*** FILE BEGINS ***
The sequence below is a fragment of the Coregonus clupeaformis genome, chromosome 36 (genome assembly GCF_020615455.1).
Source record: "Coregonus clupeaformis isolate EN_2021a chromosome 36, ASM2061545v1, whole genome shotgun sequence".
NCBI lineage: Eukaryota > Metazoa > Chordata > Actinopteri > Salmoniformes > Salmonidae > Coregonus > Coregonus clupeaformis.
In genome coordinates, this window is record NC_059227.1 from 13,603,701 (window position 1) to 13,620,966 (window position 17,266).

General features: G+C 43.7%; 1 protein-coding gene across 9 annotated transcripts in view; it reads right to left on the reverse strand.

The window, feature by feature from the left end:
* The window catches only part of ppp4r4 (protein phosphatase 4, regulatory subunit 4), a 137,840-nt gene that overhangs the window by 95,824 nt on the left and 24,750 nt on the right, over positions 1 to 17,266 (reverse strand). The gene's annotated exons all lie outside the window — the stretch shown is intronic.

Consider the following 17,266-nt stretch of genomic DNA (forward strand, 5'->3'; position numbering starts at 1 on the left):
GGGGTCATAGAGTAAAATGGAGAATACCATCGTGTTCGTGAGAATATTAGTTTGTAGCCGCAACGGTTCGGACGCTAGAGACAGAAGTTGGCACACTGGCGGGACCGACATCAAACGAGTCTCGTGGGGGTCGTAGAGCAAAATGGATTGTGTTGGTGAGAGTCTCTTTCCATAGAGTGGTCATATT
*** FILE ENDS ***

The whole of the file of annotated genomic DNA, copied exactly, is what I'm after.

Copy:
The sequence below is a fragment of the Coregonus clupeaformis genome, chromosome 36 (genome assembly GCF_020615455.1).
Source record: "Coregonus clupeaformis isolate EN_2021a chromosome 36, ASM2061545v1, whole genome shotgun sequence".
NCBI lineage: Eukaryota > Metazoa > Chordata > Actinopteri > Salmoniformes > Salmonidae > Coregonus > Coregonus clupeaformis.
In genome coordinates, this window is record NC_059227.1 from 13,603,701 (window position 1) to 13,620,966 (window position 17,266).

General features: G+C 43.7%; 1 protein-coding gene across 9 annotated transcripts in view; it reads right to left on the reverse strand.

The window, feature by feature from the left end:
* The window catches only part of ppp4r4 (protein phosphatase 4, regulatory subunit 4), a 137,840-nt gene that overhangs the window by 95,824 nt on the left and 24,750 nt on the right, over positions 1 to 17,266 (reverse strand). The gene's annotated exons all lie outside the window — the stretch shown is intronic.

Consider the following 17,266-nt stretch of genomic DNA (forward strand, 5'->3'; position numbering starts at 1 on the left):
GGGGTCATAGAGTAAAATGGAGAATACCATCGTGTTCGTGAGAATATTAGTTTGTAGCCGCAACGGTTCGGACGCTAGAGACAGAAGTTGGCACACTGGCGGGACCGACATCAAACGAGTCTCGTGGGGGTCGTAGAGCAAAATGGATTGTGTTGGTGAGAGTCTCTTTCCATAGAGTGGTCATATT